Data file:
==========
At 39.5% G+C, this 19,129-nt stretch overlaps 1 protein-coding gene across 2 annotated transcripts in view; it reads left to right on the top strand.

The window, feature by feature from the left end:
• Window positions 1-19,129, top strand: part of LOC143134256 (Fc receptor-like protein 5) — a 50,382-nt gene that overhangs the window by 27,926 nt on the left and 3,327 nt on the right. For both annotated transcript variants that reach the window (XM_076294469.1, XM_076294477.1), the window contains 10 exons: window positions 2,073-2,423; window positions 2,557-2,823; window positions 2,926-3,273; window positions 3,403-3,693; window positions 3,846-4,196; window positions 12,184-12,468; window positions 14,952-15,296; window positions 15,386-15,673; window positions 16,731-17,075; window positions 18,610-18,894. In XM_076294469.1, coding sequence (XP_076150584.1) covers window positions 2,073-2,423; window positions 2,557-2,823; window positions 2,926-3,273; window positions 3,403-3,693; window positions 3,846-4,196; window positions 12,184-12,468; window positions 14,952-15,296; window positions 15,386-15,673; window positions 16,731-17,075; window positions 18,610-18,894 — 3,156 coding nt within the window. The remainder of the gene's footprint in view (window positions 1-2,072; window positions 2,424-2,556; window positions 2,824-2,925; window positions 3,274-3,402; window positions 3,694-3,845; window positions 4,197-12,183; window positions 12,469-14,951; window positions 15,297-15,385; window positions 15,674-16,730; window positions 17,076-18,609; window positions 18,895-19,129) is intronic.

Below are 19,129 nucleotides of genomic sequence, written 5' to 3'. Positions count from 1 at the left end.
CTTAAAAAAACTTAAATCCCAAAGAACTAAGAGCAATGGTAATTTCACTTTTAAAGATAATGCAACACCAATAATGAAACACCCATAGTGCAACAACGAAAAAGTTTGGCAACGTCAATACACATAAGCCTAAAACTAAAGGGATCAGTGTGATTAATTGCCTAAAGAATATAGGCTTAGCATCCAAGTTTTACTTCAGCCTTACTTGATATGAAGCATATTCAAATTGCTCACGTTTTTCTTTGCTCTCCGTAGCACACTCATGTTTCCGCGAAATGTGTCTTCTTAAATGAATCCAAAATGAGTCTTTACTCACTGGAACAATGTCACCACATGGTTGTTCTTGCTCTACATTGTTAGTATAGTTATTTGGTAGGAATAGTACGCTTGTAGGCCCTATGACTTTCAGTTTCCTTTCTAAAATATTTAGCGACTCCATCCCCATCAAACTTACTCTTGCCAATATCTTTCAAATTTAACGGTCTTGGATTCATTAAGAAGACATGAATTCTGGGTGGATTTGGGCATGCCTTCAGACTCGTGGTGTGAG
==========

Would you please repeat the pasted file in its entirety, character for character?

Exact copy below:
At 39.5% G+C, this 19,129-nt stretch overlaps 1 protein-coding gene across 2 annotated transcripts in view; it reads left to right on the top strand.

The window, feature by feature from the left end:
• Window positions 1-19,129, top strand: part of LOC143134256 (Fc receptor-like protein 5) — a 50,382-nt gene that overhangs the window by 27,926 nt on the left and 3,327 nt on the right. For both annotated transcript variants that reach the window (XM_076294469.1, XM_076294477.1), the window contains 10 exons: window positions 2,073-2,423; window positions 2,557-2,823; window positions 2,926-3,273; window positions 3,403-3,693; window positions 3,846-4,196; window positions 12,184-12,468; window positions 14,952-15,296; window positions 15,386-15,673; window positions 16,731-17,075; window positions 18,610-18,894. In XM_076294469.1, coding sequence (XP_076150584.1) covers window positions 2,073-2,423; window positions 2,557-2,823; window positions 2,926-3,273; window positions 3,403-3,693; window positions 3,846-4,196; window positions 12,184-12,468; window positions 14,952-15,296; window positions 15,386-15,673; window positions 16,731-17,075; window positions 18,610-18,894 — 3,156 coding nt within the window. The remainder of the gene's footprint in view (window positions 1-2,072; window positions 2,424-2,556; window positions 2,824-2,925; window positions 3,274-3,402; window positions 3,694-3,845; window positions 4,197-12,183; window positions 12,469-14,951; window positions 15,297-15,385; window positions 15,674-16,730; window positions 17,076-18,609; window positions 18,895-19,129) is intronic.

Below are 19,129 nucleotides of genomic sequence, written 5' to 3'. Positions count from 1 at the left end.
CTTAAAAAAACTTAAATCCCAAAGAACTAAGAGCAATGGTAATTTCACTTTTAAAGATAATGCAACACCAATAATGAAACACCCATAGTGCAACAACGAAAAAGTTTGGCAACGTCAATACACATAAGCCTAAAACTAAAGGGATCAGTGTGATTAATTGCCTAAAGAATATAGGCTTAGCATCCAAGTTTTACTTCAGCCTTACTTGATATGAAGCATATTCAAATTGCTCACGTTTTTCTTTGCTCTCCGTAGCACACTCATGTTTCCGCGAAATGTGTCTTCTTAAATGAATCCAAAATGAGTCTTTACTCACTGGAACAATGTCACCACATGGTTGTTCTTGCTCTACATTGTTAGTATAGTTATTTGGTAGGAATAGTACGCTTGTAGGCCCTATGACTTTCAGTTTCCTTTCTAAAATATTTAGCGACTCCATCCCCATCAAACTTACTCTTGCCAATATCTTTCAAATTTAACGGTCTTGGATTCATTAAGAAGACATGAATTCTGGGTGGATTTGGGCATGCCTTCAGACTCGTGGTGTGAG